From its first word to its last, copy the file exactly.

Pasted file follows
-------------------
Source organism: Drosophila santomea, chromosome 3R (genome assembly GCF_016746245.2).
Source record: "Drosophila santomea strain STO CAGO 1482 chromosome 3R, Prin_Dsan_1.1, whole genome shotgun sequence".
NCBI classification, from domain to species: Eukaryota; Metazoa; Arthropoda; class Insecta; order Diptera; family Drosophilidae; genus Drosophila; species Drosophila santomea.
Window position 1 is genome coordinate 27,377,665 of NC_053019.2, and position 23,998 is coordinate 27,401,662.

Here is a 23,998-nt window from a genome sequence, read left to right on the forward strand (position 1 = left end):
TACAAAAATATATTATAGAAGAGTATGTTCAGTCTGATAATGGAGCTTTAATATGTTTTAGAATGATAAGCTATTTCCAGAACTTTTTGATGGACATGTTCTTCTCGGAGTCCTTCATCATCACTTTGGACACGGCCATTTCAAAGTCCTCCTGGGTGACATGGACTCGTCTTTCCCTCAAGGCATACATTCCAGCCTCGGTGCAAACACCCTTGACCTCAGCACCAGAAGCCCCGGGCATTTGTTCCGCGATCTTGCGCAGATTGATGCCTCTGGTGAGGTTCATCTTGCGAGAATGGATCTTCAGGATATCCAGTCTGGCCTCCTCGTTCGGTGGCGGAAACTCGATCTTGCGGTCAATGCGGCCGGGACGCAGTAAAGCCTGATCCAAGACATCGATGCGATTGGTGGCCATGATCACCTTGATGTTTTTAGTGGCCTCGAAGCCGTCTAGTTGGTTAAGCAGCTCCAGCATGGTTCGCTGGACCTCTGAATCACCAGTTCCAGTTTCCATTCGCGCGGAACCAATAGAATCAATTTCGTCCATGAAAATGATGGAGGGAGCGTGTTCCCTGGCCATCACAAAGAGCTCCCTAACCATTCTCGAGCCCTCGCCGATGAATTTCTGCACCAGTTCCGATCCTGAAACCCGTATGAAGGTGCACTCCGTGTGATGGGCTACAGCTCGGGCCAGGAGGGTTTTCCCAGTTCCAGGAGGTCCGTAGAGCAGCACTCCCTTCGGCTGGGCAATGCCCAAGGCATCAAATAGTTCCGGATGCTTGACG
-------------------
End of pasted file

Source organism: Drosophila santomea, chromosome 3R (genome assembly GCF_016746245.2).
Source record: "Drosophila santomea strain STO CAGO 1482 chromosome 3R, Prin_Dsan_1.1, whole genome shotgun sequence".
NCBI classification, from domain to species: Eukaryota; Metazoa; Arthropoda; class Insecta; order Diptera; family Drosophilidae; genus Drosophila; species Drosophila santomea.
Window position 1 is genome coordinate 27,377,665 of NC_053019.2, and position 23,998 is coordinate 27,401,662.

Here is a 23,998-nt window from a genome sequence, read left to right on the forward strand (position 1 = left end):
TACAAAAATATATTATAGAAGAGTATGTTCAGTCTGATAATGGAGCTTTAATATGTTTTAGAATGATAAGCTATTTCCAGAACTTTTTGATGGACATGTTCTTCTCGGAGTCCTTCATCATCACTTTGGACACGGCCATTTCAAAGTCCTCCTGGGTGACATGGACTCGTCTTTCCCTCAAGGCATACATTCCAGCCTCGGTGCAAACACCCTTGACCTCAGCACCAGAAGCCCCGGGCATTTGTTCCGCGATCTTGCGCAGATTGATGCCTCTGGTGAGGTTCATCTTGCGAGAATGGATCTTCAGGATATCCAGTCTGGCCTCCTCGTTCGGTGGCGGAAACTCGATCTTGCGGTCAATGCGGCCGGGACGCAGTAAAGCCTGATCCAAGACATCGATGCGATTGGTGGCCATGATCACCTTGATGTTTTTAGTGGCCTCGAAGCCGTCTAGTTGGTTAAGCAGCTCCAGCATGGTTCGCTGGACCTCTGAATCACCAGTTCCAGTTTCCATTCGCGCGGAACCAATAGAATCAATTTCGTCCATGAAAATGATGGAGGGAGCGTGTTCCCTGGCCATCACAAAGAGCTCCCTAACCATTCTCGAGCCCTCGCCGATGAATTTCTGCACCAGTTCCGATCCTGAAACCCGTATGAAGGTGCACTCCGTGTGATGGGCTACAGCTCGGGCCAGGAGGGTTTTCCCAGTTCCAGGAGGTCCGTAGAGCAGCACTCCCTTCGGCTGGGCAATGCCCAAGGCATCAAATAGTTCCGGATGCTTGACG